by Carolyn Thomas
A guest post by Dr. Annabelle Santos Volgman, McMullan-Eybel Chair for Excellence in Clinical Cardiology, Professor of Medicine, Rush College of Medicine, and Medical Director, Rush Heart Center for Women, Rush University Medical Center, Chicago, IL; and Marissa Bergman, Associate Editor, Today’s Chicago Woman
“2013 was the first year since 1984 that fewer women died of heart disease than men(1)—despite being viewed as solely a man’s health issue. This decline was the result of the tireless work of a small group of women who have dedicated their lives to eradicating this misunderstanding and unequal treatment of women’s heart disease. Continue reading “How these doctors have saved thousands of women”
Over the past decade, studies have suggested that almost twice as many women are now aware that heart disease is our leading cause of death. But awareness of this fact is still disturbingly low. For example, when cardiologist Dr. Lori Mosca of Columbia University Medical Center surveyed 2,300 women to measure their awareness of heart disease risk and to evaluate awareness trends since 1997, her results showed:
- although awareness of heart disease has improved since 1997, one-third of women are still unaware that it is the leading cause of death in females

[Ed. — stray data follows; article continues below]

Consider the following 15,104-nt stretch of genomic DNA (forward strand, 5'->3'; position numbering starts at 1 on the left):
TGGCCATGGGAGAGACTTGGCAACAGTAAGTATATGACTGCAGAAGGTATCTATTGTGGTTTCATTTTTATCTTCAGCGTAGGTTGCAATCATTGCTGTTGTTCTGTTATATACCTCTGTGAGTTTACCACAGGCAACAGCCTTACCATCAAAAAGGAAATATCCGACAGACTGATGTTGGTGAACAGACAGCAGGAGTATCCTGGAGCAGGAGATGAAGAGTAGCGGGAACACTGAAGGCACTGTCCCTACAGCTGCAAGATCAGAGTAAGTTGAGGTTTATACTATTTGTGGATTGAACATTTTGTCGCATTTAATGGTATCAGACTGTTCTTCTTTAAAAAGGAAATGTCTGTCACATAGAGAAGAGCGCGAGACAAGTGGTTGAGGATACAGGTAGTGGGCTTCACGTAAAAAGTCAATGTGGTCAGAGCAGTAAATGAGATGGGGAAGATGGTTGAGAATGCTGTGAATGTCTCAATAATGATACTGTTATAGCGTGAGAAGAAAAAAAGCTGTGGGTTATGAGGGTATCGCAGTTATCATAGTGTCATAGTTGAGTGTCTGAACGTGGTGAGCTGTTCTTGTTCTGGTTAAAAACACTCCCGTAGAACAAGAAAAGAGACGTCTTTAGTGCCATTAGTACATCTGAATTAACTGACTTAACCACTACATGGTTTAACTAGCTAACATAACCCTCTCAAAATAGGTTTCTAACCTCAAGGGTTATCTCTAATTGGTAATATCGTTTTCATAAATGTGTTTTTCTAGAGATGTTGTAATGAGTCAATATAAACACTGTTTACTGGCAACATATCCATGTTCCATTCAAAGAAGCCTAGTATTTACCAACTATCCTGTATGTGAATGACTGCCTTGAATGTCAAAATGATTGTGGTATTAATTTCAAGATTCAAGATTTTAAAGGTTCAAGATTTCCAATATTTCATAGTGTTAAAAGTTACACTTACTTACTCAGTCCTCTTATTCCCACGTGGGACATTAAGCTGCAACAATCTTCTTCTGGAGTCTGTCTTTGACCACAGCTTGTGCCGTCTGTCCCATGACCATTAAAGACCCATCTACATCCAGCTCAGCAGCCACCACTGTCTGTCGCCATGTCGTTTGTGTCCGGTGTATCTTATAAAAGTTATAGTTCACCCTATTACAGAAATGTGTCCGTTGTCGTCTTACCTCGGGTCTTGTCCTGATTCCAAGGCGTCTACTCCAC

- many women continue to believe that unproven therapies will reduce their heart disease risk
- only about one-half of women said they would call 911 if they thought they were having symptoms of a heart attack, which Mosca said was “incredibly discouraging.” Continue reading “Heart disease: “You’ve come a long way, baby!” – or have you?”
by Carolyn Thomas ♥ @HeartSisters
True or false? Every year, more women die of heart disease than men.
The answer is true, but if you didn’t know it, you’re in good company. In a survey of 500 American doctors (100 cardiologists, 100 obstetrician/gynecologists, and 300 family practice physicians) led by cardiologist Dr. Lori Mosca, only 8% of family doctors knew this fact, but – even more astonishing – only 17% of cardiologists were aware of it.
When it comes to women and heart disease, ignorance can be deadly. The misconception that heart disease is mostly a ‘man’s disease’ is one reason that women continue to be misdiagnosed or receive delayed treatment when experiencing symptoms of heart disease.
Dr. Mosca, Professor of Medicine and Director of Preventive Cardiology at New York-Presbyterian Hospital/Columbia University Medical Center, explains that women patients often report that their complaints were dismissed or that they were “blown off” by their doctors when they presented with heart disease symptoms. Studies show that there is a gender bias out there that women need to be aware of.
” Our own research has shown that physicians are more likely to label a woman at lower risk for heart disease than a man with the same calculated level of heart disease risk.” Continue reading “Women missing the beat: are doctors ignoring women’s cardiac symptoms?”